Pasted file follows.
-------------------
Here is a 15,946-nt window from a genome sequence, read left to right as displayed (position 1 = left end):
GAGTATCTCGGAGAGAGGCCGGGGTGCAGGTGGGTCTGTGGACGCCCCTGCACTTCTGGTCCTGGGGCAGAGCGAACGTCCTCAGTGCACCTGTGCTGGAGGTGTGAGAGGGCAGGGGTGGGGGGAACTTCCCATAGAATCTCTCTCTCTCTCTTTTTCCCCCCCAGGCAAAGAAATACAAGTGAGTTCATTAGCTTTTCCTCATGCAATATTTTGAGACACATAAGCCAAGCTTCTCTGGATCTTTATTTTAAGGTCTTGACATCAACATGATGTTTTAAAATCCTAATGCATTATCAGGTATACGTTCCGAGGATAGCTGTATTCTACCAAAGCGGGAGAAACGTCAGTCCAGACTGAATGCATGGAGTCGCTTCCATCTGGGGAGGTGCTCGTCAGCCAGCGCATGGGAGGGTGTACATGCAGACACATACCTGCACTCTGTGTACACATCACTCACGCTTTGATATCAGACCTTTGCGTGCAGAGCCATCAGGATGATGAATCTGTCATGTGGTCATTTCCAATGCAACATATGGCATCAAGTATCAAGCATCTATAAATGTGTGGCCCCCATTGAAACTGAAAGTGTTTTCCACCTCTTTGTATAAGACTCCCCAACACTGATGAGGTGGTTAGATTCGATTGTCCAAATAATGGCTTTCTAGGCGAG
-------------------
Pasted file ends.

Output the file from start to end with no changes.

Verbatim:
Here is a 15,946-nt window from a genome sequence, read left to right as displayed (position 1 = left end):
GAGTATCTCGGAGAGAGGCCGGGGTGCAGGTGGGTCTGTGGACGCCCCTGCACTTCTGGTCCTGGGGCAGAGCGAACGTCCTCAGTGCACCTGTGCTGGAGGTGTGAGAGGGCAGGGGTGGGGGGAACTTCCCATAGAATCTCTCTCTCTCTCTTTTTCCCCCCCAGGCAAAGAAATACAAGTGAGTTCATTAGCTTTTCCTCATGCAATATTTTGAGACACATAAGCCAAGCTTCTCTGGATCTTTATTTTAAGGTCTTGACATCAACATGATGTTTTAAAATCCTAATGCATTATCAGGTATACGTTCCGAGGATAGCTGTATTCTACCAAAGCGGGAGAAACGTCAGTCCAGACTGAATGCATGGAGTCGCTTCCATCTGGGGAGGTGCTCGTCAGCCAGCGCATGGGAGGGTGTACATGCAGACACATACCTGCACTCTGTGTACACATCACTCACGCTTTGATATCAGACCTTTGCGTGCAGAGCCATCAGGATGATGAATCTGTCATGTGGTCATTTCCAATGCAACATATGGCATCAAGTATCAAGCATCTATAAATGTGTGGCCCCCATTGAAACTGAAAGTGTTTTCCACCTCTTTGTATAAGACTCCCCAACACTGATGAGGTGGTTAGATTCGATTGTCCAAATAATGGCTTTCTAGGCGAG